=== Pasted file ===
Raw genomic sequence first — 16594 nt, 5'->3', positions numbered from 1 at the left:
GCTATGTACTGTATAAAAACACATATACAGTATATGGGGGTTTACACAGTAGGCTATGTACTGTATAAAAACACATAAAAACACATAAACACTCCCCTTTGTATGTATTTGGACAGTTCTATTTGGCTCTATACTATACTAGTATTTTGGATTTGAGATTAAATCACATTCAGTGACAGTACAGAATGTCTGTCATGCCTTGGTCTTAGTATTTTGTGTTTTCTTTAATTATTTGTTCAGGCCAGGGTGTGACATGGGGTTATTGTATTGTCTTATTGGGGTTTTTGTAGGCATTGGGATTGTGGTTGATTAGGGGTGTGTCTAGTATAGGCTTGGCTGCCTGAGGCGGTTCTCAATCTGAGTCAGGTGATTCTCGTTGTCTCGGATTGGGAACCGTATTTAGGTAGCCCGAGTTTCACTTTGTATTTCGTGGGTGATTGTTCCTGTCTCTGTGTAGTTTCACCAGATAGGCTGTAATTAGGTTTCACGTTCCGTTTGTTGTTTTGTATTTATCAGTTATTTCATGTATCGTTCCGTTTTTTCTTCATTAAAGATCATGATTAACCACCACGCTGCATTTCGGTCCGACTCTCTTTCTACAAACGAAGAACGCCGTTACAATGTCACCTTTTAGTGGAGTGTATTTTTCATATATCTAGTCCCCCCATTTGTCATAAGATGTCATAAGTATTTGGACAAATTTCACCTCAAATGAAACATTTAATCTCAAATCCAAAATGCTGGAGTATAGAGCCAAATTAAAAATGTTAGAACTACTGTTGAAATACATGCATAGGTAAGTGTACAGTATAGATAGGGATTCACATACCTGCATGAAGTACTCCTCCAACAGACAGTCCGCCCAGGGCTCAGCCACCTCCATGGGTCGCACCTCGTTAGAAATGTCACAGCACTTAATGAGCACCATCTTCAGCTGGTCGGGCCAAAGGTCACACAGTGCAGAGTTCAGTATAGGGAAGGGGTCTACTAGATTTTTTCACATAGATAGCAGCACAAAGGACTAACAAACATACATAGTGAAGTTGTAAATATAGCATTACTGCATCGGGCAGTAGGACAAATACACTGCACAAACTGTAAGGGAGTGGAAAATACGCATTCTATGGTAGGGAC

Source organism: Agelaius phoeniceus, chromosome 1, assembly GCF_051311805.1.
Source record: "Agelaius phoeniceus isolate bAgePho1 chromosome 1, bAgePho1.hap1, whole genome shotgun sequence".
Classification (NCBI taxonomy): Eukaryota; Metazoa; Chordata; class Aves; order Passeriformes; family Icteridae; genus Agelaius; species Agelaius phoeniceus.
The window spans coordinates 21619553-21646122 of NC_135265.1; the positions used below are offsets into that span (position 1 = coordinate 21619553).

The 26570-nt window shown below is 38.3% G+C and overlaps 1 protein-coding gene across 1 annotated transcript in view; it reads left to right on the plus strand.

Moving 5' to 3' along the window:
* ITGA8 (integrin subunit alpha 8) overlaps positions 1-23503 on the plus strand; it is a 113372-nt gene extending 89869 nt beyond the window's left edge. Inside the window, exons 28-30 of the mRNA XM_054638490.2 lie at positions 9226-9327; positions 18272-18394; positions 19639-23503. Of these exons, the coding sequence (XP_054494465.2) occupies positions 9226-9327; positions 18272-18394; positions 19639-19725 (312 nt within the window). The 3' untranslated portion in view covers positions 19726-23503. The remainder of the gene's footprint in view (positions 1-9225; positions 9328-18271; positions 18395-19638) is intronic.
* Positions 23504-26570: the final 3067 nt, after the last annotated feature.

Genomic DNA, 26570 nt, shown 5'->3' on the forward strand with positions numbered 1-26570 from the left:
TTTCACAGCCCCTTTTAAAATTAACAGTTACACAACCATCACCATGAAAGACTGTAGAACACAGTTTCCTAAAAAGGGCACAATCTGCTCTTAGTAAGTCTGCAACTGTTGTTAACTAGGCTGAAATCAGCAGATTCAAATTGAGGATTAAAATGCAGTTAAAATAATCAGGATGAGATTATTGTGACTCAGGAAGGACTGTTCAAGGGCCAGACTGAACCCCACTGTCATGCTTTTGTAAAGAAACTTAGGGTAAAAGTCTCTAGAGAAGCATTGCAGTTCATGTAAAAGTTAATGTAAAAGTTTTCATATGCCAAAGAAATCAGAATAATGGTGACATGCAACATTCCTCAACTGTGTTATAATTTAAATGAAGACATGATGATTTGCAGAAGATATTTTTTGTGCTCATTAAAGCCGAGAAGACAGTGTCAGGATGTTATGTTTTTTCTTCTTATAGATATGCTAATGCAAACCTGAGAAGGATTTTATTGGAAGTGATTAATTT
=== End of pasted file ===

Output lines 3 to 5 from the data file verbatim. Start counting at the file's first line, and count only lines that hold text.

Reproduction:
Source organism: Agelaius phoeniceus, chromosome 1, assembly GCF_051311805.1.
Source record: "Agelaius phoeniceus isolate bAgePho1 chromosome 1, bAgePho1.hap1, whole genome shotgun sequence".
Classification (NCBI taxonomy): Eukaryota; Metazoa; Chordata; class Aves; order Passeriformes; family Icteridae; genus Agelaius; species Agelaius phoeniceus.